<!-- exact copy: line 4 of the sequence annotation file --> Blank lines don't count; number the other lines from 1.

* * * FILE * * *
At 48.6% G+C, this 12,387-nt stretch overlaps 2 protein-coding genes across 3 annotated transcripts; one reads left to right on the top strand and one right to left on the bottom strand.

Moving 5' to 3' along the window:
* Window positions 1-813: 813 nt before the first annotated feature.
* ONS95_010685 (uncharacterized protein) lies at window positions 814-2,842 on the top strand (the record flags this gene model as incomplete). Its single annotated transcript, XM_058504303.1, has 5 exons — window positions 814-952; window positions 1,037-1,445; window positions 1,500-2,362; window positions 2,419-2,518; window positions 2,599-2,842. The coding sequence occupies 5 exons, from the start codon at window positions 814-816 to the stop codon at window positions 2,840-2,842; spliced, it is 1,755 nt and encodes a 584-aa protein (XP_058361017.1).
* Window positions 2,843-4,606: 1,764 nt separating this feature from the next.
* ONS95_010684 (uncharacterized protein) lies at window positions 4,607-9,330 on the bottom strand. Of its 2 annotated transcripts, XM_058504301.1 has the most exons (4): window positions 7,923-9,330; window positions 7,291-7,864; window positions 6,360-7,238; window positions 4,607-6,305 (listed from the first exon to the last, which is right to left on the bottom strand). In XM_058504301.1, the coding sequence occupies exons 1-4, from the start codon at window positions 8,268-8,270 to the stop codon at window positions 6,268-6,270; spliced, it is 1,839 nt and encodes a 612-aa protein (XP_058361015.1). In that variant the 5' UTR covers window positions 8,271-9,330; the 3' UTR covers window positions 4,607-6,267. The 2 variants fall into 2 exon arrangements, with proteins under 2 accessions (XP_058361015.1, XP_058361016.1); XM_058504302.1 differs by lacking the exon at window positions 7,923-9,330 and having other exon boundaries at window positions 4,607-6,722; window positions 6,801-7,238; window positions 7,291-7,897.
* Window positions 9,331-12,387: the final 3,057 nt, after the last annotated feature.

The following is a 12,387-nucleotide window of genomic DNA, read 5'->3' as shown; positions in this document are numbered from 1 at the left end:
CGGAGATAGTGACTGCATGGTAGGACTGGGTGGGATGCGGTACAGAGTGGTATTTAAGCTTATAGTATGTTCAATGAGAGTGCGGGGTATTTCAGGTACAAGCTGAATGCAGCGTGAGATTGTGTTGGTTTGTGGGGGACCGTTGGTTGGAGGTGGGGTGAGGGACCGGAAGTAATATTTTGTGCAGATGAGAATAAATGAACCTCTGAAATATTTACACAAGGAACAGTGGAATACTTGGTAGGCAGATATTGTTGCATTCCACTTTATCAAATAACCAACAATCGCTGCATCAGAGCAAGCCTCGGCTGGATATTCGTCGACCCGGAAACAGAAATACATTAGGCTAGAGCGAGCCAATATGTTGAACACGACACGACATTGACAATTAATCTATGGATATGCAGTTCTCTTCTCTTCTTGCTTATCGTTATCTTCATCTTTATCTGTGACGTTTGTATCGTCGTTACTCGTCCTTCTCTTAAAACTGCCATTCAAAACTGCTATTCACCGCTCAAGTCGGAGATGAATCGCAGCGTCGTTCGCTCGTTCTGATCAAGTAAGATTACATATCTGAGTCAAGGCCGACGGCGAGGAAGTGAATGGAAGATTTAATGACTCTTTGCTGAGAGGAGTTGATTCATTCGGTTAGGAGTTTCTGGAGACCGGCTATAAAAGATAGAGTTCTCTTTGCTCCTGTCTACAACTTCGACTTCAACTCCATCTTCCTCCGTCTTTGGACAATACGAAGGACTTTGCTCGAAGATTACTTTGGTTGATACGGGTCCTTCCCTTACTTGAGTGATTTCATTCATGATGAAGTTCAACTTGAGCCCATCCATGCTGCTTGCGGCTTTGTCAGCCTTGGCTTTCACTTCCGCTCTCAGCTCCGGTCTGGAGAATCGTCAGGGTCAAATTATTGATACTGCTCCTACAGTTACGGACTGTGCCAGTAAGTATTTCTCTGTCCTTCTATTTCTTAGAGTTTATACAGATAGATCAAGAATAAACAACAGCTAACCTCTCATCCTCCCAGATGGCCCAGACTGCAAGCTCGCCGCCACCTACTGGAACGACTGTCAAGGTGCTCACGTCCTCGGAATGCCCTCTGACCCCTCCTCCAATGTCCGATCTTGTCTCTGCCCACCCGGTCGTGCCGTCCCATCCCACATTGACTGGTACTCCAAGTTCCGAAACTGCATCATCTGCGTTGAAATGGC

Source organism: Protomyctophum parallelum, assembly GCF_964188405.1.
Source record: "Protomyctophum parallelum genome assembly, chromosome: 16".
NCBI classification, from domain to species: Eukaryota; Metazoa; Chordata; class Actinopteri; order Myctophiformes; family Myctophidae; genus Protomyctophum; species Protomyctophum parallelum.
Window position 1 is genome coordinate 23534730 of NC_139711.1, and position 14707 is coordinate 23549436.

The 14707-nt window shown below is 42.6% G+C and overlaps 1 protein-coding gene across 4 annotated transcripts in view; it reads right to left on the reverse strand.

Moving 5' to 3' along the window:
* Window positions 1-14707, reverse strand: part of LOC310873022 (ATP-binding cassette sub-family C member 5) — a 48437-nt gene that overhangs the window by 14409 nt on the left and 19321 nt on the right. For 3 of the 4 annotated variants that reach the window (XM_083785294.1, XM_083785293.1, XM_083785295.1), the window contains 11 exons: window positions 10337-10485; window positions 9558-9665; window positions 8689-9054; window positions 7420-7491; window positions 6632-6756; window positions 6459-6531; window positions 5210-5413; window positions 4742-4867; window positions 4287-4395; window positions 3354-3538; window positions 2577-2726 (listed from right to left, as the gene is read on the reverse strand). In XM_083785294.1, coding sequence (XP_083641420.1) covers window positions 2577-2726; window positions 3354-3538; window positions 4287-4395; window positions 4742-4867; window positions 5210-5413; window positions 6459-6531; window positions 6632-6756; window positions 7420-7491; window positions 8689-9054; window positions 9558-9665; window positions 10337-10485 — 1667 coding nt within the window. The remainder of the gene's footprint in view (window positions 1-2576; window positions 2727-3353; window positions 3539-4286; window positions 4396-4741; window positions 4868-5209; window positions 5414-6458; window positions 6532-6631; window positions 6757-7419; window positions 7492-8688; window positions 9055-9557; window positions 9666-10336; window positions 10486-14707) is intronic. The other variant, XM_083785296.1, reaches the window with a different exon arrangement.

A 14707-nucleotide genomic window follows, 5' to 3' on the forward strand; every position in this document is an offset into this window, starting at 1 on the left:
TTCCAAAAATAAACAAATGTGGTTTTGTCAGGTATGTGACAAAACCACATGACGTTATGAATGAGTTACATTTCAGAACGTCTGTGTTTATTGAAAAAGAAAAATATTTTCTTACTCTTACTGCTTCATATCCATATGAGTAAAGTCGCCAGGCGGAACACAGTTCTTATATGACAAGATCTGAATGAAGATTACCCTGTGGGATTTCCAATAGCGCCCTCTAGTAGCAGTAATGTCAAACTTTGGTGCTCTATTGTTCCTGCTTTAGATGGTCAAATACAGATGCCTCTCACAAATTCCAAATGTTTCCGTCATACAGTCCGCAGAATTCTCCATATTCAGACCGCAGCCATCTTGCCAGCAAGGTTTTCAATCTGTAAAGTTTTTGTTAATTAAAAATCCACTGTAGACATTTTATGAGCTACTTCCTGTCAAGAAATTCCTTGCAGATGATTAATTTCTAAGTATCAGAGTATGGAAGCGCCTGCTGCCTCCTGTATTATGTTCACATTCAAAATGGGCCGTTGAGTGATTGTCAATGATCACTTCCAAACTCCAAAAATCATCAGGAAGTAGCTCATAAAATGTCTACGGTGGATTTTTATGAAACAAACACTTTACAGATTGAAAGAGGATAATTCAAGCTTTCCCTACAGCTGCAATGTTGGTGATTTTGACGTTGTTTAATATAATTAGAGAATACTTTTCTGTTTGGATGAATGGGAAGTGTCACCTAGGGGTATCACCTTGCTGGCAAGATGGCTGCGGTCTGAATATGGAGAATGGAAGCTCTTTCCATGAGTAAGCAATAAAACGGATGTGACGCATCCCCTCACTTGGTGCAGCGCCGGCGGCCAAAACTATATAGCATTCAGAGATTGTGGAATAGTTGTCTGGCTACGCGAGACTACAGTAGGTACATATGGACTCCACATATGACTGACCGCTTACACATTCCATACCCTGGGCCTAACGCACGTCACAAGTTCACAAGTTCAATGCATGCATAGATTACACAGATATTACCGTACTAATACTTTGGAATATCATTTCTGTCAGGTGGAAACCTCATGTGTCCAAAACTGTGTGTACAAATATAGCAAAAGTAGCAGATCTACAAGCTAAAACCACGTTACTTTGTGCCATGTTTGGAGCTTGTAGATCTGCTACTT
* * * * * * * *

* ONS95_010685 (uncharacterized protein) lies at window positions 814-2,842 on the top strand (the record flags this gene model as incomplete). Its single annotated transcript, XM_058504303.1, has 5 exons — window positions 814-952; window positions 1,037-1,445; window positions 1,500-2,362; window positions 2,419-2,518; window positions 2,599-2,842. The coding sequence occupies 5 exons, from the start codon at window positions 814-816 to the stop codon at window positions 2,840-2,842; spliced, it is 1,755 nt and encodes a 584-aa protein (XP_058361017.1).